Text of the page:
Michael Novak, by contrast, has argued carefully and at length for a different conception of social justice, one similar to that of the Center for Social Justice in the U.K.  It is not a statist conception – it emphasizes the importance of the caring and helping energy and institutions that mediate between individual and state, that is the “mediating structures” (Berger & Neuhaus) and civil society.  It emphasizes the need to empower individuals and families, rather than to substitute state provision (see Gilbert, Transformation of the Welfare State).  The U.K.’s Centre for Social Justice seeks to address the same problems of poverty as concern Barry, but it “highlights the work of profoundly differing and unique small voluntary organisations and charities”  and takes the view that “The war on poverty can be won if government gets off the back of the armies of compassion and helps them to succeed.”  In line with the principle of subsidiarity in Catholic social teaching, this approach emphasizes the need to find solutions as close as possible to the people involved.

Debate between these viewpoints is simply pre-empted by making the assumption that your opponents do not support justice at all.  If they did, they would agree with you.  If you want to relieve poverty, you must support expanded government programs. A preference for the poor, which the Catholic Church calls for, is taken to mean a preference for government programs. Can we just assume that those who oppose or criticize liberal nostrums in social policy are ipso facto against social justice or the poor?  But who supports injustice?  Or poverty?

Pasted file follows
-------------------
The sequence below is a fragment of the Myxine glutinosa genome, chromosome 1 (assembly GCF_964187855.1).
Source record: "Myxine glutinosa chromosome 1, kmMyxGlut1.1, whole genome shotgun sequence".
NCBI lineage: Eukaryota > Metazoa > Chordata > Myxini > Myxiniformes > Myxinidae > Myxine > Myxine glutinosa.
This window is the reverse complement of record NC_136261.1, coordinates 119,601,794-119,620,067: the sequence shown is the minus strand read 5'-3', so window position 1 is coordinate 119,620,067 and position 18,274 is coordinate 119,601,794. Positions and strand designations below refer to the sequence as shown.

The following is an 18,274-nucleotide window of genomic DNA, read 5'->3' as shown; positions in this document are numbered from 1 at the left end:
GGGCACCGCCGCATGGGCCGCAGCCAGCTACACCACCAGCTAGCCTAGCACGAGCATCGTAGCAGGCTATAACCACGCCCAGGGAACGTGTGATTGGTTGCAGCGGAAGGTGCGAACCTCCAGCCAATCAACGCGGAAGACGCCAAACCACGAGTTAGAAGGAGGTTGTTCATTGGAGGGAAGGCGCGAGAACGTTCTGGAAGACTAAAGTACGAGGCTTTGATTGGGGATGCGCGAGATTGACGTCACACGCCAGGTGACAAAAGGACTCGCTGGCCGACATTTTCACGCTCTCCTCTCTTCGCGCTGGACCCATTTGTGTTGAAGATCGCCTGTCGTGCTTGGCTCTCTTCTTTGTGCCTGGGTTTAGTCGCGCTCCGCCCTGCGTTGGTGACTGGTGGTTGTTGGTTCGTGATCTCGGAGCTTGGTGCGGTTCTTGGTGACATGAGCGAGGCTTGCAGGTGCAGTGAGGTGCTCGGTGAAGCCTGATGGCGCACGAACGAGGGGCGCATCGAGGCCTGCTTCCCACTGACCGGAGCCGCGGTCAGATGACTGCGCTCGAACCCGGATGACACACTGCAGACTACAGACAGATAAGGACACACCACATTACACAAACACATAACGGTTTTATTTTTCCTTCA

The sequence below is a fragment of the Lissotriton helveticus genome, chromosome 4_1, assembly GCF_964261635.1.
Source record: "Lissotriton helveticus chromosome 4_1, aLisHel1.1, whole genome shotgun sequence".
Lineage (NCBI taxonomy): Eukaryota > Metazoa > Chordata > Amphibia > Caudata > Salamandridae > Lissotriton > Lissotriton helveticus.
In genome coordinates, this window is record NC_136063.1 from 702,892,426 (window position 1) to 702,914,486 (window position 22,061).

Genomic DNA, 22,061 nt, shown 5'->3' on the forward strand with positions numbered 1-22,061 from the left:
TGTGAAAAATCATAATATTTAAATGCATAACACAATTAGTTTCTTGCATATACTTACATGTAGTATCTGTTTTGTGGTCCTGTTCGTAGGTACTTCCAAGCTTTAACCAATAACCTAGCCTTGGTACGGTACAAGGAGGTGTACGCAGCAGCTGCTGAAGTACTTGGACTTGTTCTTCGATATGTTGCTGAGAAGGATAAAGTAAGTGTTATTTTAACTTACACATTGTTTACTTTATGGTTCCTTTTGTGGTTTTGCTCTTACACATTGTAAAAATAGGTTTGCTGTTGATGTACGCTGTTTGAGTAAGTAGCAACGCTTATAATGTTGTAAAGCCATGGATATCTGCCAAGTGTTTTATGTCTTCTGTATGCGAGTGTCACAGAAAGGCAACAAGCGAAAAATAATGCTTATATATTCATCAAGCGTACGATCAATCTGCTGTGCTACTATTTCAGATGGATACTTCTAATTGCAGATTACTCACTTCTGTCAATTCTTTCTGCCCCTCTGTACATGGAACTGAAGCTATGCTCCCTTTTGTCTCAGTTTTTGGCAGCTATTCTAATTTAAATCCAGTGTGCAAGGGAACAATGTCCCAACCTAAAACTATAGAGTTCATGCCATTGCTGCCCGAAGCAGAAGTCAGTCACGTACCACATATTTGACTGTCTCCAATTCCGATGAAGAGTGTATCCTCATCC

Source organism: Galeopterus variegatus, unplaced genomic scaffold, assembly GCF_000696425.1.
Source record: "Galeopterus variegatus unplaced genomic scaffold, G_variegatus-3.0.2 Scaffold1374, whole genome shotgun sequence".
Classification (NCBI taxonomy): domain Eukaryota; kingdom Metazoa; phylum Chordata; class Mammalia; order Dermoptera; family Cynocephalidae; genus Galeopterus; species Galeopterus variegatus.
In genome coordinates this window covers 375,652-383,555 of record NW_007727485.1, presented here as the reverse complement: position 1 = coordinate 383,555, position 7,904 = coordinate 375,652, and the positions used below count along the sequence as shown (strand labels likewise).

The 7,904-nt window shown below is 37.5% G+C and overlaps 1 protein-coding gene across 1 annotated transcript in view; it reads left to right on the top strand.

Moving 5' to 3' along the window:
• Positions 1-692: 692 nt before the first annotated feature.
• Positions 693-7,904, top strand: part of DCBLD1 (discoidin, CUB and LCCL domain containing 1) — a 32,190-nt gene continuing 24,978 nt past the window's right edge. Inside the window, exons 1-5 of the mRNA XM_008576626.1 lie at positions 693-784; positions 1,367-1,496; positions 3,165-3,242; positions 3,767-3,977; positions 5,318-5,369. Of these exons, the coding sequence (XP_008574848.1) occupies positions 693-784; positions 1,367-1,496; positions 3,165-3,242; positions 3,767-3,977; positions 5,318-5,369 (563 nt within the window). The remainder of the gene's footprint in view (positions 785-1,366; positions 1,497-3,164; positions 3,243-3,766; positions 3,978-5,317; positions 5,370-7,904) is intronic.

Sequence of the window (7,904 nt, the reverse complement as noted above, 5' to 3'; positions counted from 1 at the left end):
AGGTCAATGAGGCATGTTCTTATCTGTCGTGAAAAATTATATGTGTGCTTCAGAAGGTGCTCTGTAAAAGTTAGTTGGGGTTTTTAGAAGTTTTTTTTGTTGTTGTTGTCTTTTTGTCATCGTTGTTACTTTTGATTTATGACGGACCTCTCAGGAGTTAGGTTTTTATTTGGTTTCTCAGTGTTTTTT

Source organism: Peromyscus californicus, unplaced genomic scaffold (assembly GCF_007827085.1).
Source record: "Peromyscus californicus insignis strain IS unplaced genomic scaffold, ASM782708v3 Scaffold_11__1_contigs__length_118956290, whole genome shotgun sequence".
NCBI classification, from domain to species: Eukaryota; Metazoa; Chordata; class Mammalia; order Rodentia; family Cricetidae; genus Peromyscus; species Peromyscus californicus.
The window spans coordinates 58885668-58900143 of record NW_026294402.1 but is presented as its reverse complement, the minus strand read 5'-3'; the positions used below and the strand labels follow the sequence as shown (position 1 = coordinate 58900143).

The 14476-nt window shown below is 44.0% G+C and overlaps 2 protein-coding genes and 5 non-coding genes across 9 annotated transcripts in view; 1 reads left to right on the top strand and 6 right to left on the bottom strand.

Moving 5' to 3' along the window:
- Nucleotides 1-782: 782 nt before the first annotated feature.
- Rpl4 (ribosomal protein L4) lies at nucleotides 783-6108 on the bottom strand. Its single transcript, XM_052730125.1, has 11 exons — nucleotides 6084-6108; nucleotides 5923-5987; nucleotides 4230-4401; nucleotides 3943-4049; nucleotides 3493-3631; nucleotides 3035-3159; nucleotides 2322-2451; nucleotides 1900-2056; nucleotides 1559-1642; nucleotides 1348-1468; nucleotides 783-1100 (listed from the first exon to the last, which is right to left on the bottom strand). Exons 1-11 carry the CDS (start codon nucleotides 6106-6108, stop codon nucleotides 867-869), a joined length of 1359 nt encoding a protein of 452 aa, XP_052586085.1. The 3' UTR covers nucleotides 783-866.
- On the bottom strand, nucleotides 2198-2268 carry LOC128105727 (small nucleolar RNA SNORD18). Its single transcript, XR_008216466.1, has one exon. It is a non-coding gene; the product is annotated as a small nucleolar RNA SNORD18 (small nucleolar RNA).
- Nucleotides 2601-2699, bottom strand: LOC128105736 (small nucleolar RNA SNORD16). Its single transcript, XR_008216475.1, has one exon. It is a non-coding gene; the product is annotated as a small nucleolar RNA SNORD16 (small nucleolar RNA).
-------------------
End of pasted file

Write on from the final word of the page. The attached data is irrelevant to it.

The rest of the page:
The intellectual laziness in this move is evident.  It saves you the trouble of engaging your opponents and it has the advantage of portraying them as morally defective and heartless.  It is how social policy is taught, in my experience, in schools of social work.

The Occupy Wall Street movement highlights this tendency, in that it has no coherent analysis of the object of its anger and no trace that I have found even of a coherent demand.   It appeals to hatred of “fat cats,” bankers, and not so subliminally, Jews.  That bankers have caused the economic crisis by their greed and predatory lending is simply assumed.  This despite the more than 30 books and numerous studies since 2008 that have “established the flow of events, activities, policies, behavior and characters that led to the debacle” (Kramer, 2011).  They tell a different story. As financial columnist Gerald Kramer puts it,